What can I say about “Dracula’” that will have any effect on you if you have already seen it? Hopefully, just about nothing. Bram Stoker’s Dracula, directed by Francis Ford Coppola is one of a rare breed in horror cinema, one that is true to it’s literary underpinnings, critically acclaimed and generally loved by fans. Any old movie may get one or two of those elements, but all three means you are in for a real treat. Story wise, the retelling of Stoker’s classic tale holds very true, and while it is not always spot on, it keeps the theme and flavor of the original. Visually, this film is epic. You wouldn’t expect less from a seasoned and prolific director like Coppola, but you never know what goes through a director’s mind when they take on a fright flick. Lucky for the the audience, the genre and Mr. Stoker himself, “Dracula” turns out to be an amazing piece of storytelling that keeps your butt on the edge of your seat and your heart firmly in your throat.
From the story side, who can argue with a classic? Bram Stoker’s romantic, Victorian tale is one that has stood the test of time, even now with the advent of the popular and hip vampire. Most vampire stories still hearken back to the good Count as their ancestor, or at least an important part of their culture. The majesty of the story is not just in it’s title character or in the use of the vampire legend; it is also a beautiful story of eternal love. Here’s where I’m sure I’ll get slammed a bit: “Twilight” is really not so different than “Dracula”. I’m not a fan of the way they portray bloodsuckers in the teen fantasy novel, but the story of the depth of love between a murderous demon and an innocent young woman is very evident in both. From the starting gates, the two are drawn together by some mysterious force, both willing to make huge sacrifices for the other. “Twilight” seems overly dramatic these days and geared for women age 10 to 50, but was “Dracula” received any differently when it was released? “Dracula” is romance, through and through. Granted, there is a bit of the supernatural thrown in there, but the actual theme conveyed is love, not bloodlust. The big men at Universal did a great job in the 30’s of convincing us otherwise, but then again that film, like others of it’s time, only vaguely followed their literary ancestors.
The cinematography of “Dracula” is probably its most impressive and notable element. Every little thing on screen adds to the story, from shadows moving on their own to old film grain in certain scenes and the use of matte backgrounds for outdoor locations. Coppola is truly a master of his craft, and he made a point of displaying it in “Dracula”. I would like to go back to the shadows for a moment, as these are one of the most powerful elements of the opening of the film. While in Castle Dracula, the Count’s shadow seems to have a mind of it’s own. Coppola pulls this off beautifully, keeping the images subtle but very effective if you notice them. At one point the shadow begins to strangle Harker, only to retreat back to it’s master when it’s victim turns around. It is awfully eerie to see. The use of coloring in the film is also very important. Changing from warm interiors to somber exteriors, night scenes to the sunrise climax, color plays an important role in adding to the mood and tone of the scene. To get back to the basics, camera angles and shots are also used very skillfully. What I am trying to press here is that this is how a movie should be made, how a story should be told. In marketing you learn that everything in a scene takes away from everything else in that scene. Somehow, Coppola has turned the tables so that every thing in a scene adds to every other thing. This helps the audience to become completely immersed in the story and understand Stoker’s words more clearly.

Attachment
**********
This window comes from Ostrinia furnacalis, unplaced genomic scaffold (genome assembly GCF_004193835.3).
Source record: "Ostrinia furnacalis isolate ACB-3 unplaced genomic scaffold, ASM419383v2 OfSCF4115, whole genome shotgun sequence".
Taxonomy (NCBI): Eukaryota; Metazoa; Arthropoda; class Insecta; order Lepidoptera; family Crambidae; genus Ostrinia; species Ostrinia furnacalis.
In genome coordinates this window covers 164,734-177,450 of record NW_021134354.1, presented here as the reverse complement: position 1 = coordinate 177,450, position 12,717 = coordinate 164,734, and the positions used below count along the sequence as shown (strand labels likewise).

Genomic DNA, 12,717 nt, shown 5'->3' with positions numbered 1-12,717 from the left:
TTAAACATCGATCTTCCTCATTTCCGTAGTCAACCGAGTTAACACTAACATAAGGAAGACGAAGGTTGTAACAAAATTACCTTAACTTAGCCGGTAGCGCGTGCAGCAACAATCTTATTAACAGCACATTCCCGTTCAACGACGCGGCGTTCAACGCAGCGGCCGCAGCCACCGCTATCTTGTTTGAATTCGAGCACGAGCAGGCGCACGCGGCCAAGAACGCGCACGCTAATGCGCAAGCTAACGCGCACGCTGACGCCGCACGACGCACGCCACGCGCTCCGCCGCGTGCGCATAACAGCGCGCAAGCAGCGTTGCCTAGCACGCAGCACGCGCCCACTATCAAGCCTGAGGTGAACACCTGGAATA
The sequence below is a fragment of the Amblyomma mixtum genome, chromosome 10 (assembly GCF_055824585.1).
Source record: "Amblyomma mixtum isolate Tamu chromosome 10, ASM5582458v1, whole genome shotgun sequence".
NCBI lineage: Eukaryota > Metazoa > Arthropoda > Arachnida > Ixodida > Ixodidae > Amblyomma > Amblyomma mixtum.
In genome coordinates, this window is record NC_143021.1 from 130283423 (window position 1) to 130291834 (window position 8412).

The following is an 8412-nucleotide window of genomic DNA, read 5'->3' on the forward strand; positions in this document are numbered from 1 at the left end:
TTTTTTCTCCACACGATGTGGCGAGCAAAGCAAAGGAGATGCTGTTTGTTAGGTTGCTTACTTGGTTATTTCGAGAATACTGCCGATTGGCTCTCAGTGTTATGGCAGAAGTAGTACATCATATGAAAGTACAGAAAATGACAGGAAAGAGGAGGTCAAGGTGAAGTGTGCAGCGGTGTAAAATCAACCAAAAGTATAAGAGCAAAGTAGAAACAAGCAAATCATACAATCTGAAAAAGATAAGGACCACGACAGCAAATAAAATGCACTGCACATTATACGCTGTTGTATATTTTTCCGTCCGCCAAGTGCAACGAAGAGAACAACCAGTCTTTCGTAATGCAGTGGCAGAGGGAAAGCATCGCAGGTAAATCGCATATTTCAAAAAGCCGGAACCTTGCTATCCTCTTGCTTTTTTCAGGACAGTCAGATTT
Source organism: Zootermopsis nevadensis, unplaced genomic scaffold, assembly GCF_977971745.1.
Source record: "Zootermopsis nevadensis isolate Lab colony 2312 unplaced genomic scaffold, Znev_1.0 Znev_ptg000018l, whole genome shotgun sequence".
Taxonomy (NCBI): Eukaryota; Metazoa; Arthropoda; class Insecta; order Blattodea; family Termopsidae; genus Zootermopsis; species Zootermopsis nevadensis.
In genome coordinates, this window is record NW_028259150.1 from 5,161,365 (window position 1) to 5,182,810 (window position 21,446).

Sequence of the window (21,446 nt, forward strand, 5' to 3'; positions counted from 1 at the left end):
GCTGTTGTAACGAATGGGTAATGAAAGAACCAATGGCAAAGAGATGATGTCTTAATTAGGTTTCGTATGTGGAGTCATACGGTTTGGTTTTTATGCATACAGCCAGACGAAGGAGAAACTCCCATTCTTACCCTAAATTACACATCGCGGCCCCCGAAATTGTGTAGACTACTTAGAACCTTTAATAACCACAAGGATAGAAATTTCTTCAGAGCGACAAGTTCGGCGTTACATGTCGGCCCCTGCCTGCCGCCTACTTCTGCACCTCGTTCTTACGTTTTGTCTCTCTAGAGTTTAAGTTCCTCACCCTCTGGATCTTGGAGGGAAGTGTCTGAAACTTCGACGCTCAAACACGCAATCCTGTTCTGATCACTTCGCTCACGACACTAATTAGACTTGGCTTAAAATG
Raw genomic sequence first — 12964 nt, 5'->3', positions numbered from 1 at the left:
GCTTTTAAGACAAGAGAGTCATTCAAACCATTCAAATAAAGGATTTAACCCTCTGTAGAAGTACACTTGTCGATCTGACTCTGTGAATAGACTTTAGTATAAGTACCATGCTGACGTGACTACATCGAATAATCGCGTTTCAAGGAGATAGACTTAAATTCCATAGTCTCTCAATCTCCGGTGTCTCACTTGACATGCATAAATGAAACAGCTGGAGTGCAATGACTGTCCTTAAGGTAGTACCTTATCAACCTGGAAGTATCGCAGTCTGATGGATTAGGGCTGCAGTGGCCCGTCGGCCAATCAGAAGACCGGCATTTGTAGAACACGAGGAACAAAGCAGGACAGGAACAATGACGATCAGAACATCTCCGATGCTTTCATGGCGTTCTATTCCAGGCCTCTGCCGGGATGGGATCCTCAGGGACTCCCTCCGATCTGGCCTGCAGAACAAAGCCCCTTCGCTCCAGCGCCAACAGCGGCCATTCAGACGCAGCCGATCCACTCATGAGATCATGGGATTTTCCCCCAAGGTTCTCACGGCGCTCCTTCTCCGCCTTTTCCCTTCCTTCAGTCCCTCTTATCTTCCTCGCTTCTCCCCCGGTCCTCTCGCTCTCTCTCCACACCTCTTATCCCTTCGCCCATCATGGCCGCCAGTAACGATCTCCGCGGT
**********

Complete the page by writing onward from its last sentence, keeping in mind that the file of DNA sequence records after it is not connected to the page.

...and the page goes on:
While the characterization is supplied primarily by Stoker, the actors do there part to bring the story to life. Reeves plays his role well, not exceptionally, as usual. Fresh of the set of “Bill and Ted’s Bogus Journey”, you have to give the guy some credit for the change of pace. Ryder plays the role of Mina particularly well, being the shy counter to Lucy’s free spirit (This is the weirdest part in terms of adherence to the original story, the naming of the two girls). Gary Oldman gives a downright amazing performance as Dracula, both young and old. The most intriguing, however, is Anthony Hopkins as Van Helsing. He plays an offbeat take on the famous doctor and vampire hunter one that is both humorous and thought provoking, sometimes at the same time. It is a performance best seen than explained, but one that is sure to please all audiences.
“Dracula” comes highly regarded in both the world of horror and the world of film. An Academy Award winner in Makeup, Sound Effects and Costuming, it is critically acclaimed and universally loved. It’s adherence to its source material is something not often seen in film. The acting is excellent and the scenery is lovely. As the sixth movie of my Halloween Big 7, this one is best watched very near, if not on, Halloween. It is very in tune with the holiday, being atmospheric and traditional but also including modern elements and real terror.